first, under customary international law, States are free to assert territorial criminal jurisdiction, even if part of the criminal conduct takes place outside its territory, as long as there is a link with their territory. Second, States have a relatively wide margin of discretion to define the nature of this link.
In other words, this provides little help to actually interpret Article 12(2)(a), neither does it support the conclusions in the following paragraphs (par. 60-61):
since the States Parties did not explicitly restrict their delegation of the territoriality principle, they must be presumed to have transferred to the Court the same territorial jurisdiction as they have under international law.
The only clear limitation that follows from the wording of article 12(2)(a) of the Statute is that at least part of the conduct (i.e. the actus reus of the crime) must take place in the territory of a State Party. Accordingly, provided that part of the actus reus takes place within the territory of a State Party, the Court may thus exercise territorial jurisdiction within the limits prescribed by customary international law.
But how is there anything “clear” about the “wording of article 12(2)(a)” in that respect? Article 12(2)(a) makes no mention of “part of the conduct” or even “actus reus”! That is the whole point of having the discussion in the first place. If everything was that “clear”, there was no need to spend 8 pages on the matter in the decision…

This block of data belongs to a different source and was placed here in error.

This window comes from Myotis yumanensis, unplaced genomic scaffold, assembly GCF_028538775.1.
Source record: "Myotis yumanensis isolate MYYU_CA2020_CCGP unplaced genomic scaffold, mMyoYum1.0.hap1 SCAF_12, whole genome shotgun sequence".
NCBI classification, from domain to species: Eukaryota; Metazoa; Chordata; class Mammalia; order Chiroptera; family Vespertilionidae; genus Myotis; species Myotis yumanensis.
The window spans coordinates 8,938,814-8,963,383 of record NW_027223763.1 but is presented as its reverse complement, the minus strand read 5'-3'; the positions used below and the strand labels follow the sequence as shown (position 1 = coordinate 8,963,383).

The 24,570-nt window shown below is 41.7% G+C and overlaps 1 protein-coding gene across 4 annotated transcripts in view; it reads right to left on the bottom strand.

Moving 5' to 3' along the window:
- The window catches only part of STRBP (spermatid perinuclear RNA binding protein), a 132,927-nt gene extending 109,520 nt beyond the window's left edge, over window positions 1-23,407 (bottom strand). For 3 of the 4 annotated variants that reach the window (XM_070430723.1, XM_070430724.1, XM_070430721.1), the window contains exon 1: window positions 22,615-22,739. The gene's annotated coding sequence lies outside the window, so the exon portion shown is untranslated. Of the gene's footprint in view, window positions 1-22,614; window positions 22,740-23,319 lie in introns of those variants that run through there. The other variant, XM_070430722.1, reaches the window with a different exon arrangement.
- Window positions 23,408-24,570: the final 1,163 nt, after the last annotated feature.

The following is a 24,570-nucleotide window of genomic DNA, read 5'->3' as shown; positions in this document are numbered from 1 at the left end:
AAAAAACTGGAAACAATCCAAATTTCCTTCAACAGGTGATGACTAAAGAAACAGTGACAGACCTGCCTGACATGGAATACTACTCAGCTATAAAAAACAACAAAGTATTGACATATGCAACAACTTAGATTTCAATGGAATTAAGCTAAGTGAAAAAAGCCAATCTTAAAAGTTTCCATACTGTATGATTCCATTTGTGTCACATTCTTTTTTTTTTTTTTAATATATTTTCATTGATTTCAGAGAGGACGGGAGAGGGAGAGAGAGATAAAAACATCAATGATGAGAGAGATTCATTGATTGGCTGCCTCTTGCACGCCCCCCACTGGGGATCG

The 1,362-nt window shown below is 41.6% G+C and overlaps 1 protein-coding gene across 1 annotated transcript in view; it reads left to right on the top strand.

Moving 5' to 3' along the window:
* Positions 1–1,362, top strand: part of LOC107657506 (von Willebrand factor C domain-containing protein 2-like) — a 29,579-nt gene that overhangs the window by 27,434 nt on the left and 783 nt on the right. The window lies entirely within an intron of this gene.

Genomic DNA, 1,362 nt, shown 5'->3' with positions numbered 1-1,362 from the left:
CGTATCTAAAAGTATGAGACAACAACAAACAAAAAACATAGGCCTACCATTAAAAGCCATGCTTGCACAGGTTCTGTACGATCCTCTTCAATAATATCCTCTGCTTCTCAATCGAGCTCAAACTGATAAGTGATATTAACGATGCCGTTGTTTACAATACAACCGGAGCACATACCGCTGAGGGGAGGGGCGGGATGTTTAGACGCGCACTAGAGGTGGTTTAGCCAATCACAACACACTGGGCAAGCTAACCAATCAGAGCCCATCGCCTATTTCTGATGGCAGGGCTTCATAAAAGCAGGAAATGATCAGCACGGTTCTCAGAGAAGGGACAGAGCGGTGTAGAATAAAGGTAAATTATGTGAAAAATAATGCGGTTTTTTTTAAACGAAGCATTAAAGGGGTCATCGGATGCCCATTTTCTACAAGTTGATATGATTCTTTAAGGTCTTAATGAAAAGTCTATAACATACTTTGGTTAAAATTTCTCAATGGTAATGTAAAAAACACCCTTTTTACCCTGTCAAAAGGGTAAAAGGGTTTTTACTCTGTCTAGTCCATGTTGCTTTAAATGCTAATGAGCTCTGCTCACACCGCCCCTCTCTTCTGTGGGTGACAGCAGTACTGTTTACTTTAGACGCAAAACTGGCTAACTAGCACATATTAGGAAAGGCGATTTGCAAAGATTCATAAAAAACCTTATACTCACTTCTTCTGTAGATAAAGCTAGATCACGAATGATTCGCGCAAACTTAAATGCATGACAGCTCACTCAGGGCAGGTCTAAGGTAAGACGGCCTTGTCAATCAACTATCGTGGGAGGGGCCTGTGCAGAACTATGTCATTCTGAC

Ultimately therefore, it is striking to note that there is in fact little support in the decision for the proposition that 1) conduct means actus reus of the crime, which also includes the consequences of conduct and 2) that it is sufficient for part of the actus reus of the crime to be committed on the territory of a State party for Article 12(2)(a) to be triggered.
In this sense, I wonder if there are not in fact strong reasons to have a restrictive understanding of the ICC’s exercise of jurisdiction, whether from the angle of the respect for sovereignty, or, more simply perhaps, from the angle of the application of the principle of strict interpretation of criminal law statutes (Article 22 of the RS). But this is too much to deal with here.
3) The material jurisdiction question
I don’t have much to say on the identified alleged crimes themselves (deportation and persecution).
In relation to deportation, I do note that the PTC chooses to not reopen the debate on whether it is a discrete crime under the Rome Statute (which has as a consequence that crossing a border becomes an element of the crime, which in turn allows for the exercise of territorial jurisdiction). I’m sure this matter will arise again in subsequent proceedings, as it should.